Thompson, Lucy. 1916 . To the American Indian: Reminiscences of a Yurok Woman. Heyday Books Berkeley, CA. (1991 edition). Page 130.

Saturday, June 10, 2017

All Roads Open!! Bluff Creek day trip Sunday 6-10-2017

This small day trip by Robert Leiterman and I was just an attempt to scout the Bluff Creek area

On Sunday 6-10-2017 Robert came by my house around noon and picked me up. Our mission was to scout the roads around Bluff Creek for openings and to service the two trail cams we had at the two lakes. We drove up Bald Hills rd and at the top of the hill we saw a large bear. We made it out of the Bald hills and fueled up at Piersons grocery in Weitchpec around 13:30. We continued to Cedar Camp rd and proceeded to drive the 20ish miles to the lakes. After a 45 minutes of driving we arrived at the Lakes.


We were interested to discover a few 4x4s parked at the camping area, after briefly chatting with the three guys we learned they were researching western pond turtles. They were researchers Jamie Bettaso, Don Kerry (?spelling), and Chris West of the Yurok tribe's wildlife's office.

They were employed by different agencies and we learned we have many mutual friends, including James "Bobo" Fay of Finding Bigfoot fame. They showed us a nearby turtle that had dug in to nest by the rd. I was amazed to learn that the turtles have been nesting right in the campsite! We hung out for a while and let them get back to their work. We parted ways and finished servicing the cameras at the bear wallow. 

12N13 gate is open
We decided we would drive Cedar Camp rd north to the GO rd. It was very rocky and covered with hazards. We eventually reached the green gate and were very surprised to see that it was wide open. We decided to investigate further and try our luck to see if the film site rd was accessible. The rd was rough but we bade it to the berm in one piece and proceeded to drive home via the GO rd.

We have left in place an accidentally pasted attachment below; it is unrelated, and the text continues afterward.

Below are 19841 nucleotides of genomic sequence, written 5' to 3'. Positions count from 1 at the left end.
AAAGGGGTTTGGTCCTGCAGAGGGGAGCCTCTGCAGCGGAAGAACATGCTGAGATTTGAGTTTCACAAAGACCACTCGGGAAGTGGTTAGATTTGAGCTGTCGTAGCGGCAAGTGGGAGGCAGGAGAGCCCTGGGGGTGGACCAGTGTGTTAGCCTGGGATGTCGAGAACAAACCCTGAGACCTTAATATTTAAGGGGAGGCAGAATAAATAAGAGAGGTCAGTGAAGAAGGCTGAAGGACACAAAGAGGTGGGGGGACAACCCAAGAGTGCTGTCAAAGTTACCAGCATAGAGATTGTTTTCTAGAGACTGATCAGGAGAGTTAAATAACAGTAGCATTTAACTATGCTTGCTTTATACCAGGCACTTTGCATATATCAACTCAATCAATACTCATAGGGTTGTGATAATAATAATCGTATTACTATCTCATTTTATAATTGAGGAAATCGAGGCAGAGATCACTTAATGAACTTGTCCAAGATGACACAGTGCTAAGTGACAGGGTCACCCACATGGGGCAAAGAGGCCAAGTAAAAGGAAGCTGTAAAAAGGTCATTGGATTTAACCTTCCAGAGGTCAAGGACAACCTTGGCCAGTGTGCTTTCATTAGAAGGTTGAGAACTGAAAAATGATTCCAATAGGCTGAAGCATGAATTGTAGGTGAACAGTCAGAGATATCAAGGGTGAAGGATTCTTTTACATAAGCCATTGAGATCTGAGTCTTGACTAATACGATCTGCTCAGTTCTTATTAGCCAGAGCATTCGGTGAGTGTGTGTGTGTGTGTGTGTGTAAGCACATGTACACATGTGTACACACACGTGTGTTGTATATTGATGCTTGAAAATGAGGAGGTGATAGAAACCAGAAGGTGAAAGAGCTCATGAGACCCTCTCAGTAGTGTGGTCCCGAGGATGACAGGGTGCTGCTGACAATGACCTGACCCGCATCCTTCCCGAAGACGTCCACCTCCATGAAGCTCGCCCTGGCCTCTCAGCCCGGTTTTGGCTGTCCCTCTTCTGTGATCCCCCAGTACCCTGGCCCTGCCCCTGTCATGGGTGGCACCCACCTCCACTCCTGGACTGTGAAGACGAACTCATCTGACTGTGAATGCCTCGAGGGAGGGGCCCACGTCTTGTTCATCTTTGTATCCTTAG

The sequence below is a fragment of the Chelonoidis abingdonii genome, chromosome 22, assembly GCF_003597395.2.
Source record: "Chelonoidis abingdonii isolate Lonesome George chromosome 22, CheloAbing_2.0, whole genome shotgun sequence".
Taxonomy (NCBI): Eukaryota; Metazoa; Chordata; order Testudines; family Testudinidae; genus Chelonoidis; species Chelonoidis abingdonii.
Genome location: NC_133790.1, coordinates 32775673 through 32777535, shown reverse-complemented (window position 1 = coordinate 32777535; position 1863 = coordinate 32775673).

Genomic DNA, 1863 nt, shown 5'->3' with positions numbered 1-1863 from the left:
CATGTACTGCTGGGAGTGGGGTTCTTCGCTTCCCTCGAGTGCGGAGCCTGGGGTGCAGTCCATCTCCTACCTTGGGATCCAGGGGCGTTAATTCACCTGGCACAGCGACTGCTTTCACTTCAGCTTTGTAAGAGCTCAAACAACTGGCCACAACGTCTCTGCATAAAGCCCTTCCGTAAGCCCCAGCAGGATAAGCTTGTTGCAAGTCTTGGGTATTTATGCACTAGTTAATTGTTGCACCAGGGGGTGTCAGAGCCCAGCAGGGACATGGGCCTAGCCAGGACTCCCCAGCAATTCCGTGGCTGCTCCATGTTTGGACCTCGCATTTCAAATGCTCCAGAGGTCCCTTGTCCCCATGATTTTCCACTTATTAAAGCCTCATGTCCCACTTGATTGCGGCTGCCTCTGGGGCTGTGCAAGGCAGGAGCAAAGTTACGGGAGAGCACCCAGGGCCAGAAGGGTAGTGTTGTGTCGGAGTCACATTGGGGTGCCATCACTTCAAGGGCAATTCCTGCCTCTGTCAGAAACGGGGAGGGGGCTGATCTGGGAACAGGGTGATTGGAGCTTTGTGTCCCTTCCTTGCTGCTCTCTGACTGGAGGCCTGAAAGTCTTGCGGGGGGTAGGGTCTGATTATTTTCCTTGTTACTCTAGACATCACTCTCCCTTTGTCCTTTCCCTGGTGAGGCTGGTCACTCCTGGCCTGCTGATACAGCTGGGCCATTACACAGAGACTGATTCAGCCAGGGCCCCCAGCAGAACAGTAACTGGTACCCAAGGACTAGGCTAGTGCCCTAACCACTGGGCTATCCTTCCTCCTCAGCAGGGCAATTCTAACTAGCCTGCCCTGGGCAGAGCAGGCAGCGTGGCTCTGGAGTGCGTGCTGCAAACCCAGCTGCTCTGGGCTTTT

Snow on 12N13 just past the gate.
The GO rd seems to have sustained some damage and a bit of subsidence in areas but it totally drive-able. We headed home via Bald Hills rd and made it home around 9pm, Robert camped out in my yard and left for Willow Creek Monday morning to meet up with the out of town Bigfoot researchers to prepare for the return trip the next day on Tuesday.

New reinforcement on the 12N13 gate

Sunday, April 2, 2017

Update on the impending PG film 50th anniversary disaster...

So as you may know this October 20th marks the 50th anniversary of the PG film. Many people have contacted us about possible festivals or conferences in Willow Creek or Humboldt at that time, as well as their intentions to visit the film site on that day. We opted to have a small celebration during Labor day weekend instead of in October simply because there will be no access to Bluff Creek. The roads that go into Bluff Creek close at the beginning of October every year due to the Port Oreford Cedar disease control measures. At this time there will be now way to legally access Bluff Creek and the PG film site during the anniversary. That is why we have opted to host our celebration during labor day weekend and the Bigfoot Days festival. The weather will still be warm and we will still have access to Bluff Creek.

It has come to our attention that there are several groups planning their own celebration in Willow Creek and are planning to visit the film site. This is fine but be advised that the roads into Bluff Creek will be closed for the winter and there will be no access to the area.

Apparently local hotels are already booked for the week of October 20th and many are still planning to come. At this point we think that we should still do some sort of conference during the actual 50th anniversary even if we can't access the site. It occurs in the week before Halloween and many places would likely be willing to host some Bigfoot related activities.

I will try and plan at least a few local activities for visiting Bigfoot enthusiasts during that time. We have a local pulp theater that can host large crowds and i will be contacting them to see if they would be willing to screen a few Bigfoot related films. Likewise I will also contact the local breweries to see if they can host some Bigfoot parties during that time.

I would like to have it be sort of a Bigfoot week celebration with small events held around the area culminating in a small conference or meetup. I will also attempt to gain permits to allow us access to the PG film site on October 20th itself.